Reliability of impairment and physical performance measures for persons with Parkinson's disease.
BACKGROUND AND PURPOSE: Parkinson's disease (PD) is characterized by rigidity, postural instability, bradykinesia, and tremor, as well as other musculoskeletal impairments and functional limitations. The purpose of this investigation was to determine the reliability and stability of measures of impairments and physical performance for people in the early and middle stages of PD, Subjects. Thirteen men and 2 women in Hoehn and Yahr stages 2 and 3 of PD participated. Their mean age was 74.5 years (SD = 5.7, range = 64-84). METHODS: Thirteen impairment-level variables and 8 physical performance variables were measured. Measurements were taken on two consecutive days and again a week later on the corresponding two consecutive days. Reliability and stability were assessed using analysis of variance and intraclass correlation coefficients (ICCs). RESULTS: Test-retest reliability (ICCs) of variables ranged from .69 (hamstring muscle length) to .97 (lumbar flexion). Intraclass correlation coefficients were .85 or greater for 10 of the variables. CONCLUSIONS AND DISCUSSION: The results suggest that in the early and middle stages of PD, many of the measures of impairment and physical performance are relatively stable.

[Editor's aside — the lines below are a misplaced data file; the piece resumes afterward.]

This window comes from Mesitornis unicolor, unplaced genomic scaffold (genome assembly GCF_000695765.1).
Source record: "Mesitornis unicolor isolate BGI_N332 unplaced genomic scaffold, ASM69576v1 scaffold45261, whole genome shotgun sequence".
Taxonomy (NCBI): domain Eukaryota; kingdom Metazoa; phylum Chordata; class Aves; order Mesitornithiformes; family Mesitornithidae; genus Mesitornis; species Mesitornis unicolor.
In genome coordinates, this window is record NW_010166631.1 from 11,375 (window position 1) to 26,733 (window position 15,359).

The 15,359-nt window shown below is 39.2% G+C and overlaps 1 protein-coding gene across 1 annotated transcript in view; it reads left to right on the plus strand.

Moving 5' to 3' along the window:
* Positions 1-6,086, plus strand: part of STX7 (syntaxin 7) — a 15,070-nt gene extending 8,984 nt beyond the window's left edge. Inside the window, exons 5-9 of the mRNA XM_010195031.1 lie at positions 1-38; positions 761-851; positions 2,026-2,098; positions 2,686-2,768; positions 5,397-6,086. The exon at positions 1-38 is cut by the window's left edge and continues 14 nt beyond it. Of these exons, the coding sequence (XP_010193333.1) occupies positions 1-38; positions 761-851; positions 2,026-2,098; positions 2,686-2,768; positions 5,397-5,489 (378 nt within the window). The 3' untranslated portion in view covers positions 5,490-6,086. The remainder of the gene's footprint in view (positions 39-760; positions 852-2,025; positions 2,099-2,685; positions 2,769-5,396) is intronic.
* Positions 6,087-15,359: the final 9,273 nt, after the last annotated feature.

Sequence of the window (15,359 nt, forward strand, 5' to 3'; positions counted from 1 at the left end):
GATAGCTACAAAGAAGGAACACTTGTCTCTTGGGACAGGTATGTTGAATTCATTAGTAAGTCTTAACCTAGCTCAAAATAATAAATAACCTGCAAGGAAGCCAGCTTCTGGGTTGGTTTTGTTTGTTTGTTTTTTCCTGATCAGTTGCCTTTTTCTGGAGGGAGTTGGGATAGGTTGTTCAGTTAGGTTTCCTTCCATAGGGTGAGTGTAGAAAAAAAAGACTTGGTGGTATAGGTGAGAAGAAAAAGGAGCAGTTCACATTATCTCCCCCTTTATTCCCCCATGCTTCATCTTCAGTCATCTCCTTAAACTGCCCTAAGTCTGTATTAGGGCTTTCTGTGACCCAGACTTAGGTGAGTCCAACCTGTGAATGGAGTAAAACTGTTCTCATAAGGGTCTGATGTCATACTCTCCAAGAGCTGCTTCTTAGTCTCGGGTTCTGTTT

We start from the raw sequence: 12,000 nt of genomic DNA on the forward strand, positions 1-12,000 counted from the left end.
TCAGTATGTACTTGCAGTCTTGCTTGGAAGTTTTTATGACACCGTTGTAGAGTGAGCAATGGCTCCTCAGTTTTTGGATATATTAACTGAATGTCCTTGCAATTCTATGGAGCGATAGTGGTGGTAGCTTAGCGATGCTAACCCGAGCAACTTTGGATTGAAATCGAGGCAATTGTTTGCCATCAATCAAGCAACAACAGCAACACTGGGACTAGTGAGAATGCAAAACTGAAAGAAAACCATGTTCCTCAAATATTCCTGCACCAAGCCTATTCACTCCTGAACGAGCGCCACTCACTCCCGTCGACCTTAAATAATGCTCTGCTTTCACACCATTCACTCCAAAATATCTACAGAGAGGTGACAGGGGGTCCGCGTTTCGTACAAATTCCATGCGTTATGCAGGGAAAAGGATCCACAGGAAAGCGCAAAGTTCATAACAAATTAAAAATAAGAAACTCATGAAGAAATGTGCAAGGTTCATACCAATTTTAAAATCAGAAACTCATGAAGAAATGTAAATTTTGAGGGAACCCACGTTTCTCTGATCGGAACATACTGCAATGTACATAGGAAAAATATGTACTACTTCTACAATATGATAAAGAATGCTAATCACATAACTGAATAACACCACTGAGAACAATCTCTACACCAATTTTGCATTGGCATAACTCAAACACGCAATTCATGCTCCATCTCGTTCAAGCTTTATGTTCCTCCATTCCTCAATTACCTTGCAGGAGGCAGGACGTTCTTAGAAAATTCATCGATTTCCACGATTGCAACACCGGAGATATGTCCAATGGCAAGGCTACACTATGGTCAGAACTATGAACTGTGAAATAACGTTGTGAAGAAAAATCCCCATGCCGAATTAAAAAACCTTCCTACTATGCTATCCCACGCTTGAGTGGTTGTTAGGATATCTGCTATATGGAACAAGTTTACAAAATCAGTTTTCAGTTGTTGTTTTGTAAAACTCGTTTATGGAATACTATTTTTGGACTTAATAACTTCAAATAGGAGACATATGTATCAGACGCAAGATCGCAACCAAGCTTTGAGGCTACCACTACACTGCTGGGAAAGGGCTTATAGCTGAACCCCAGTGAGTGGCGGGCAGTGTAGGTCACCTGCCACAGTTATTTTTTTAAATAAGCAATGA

Schenkman, M; Cutson, TM; Kuchibhatla, M; Chandler, J; Pieper, C
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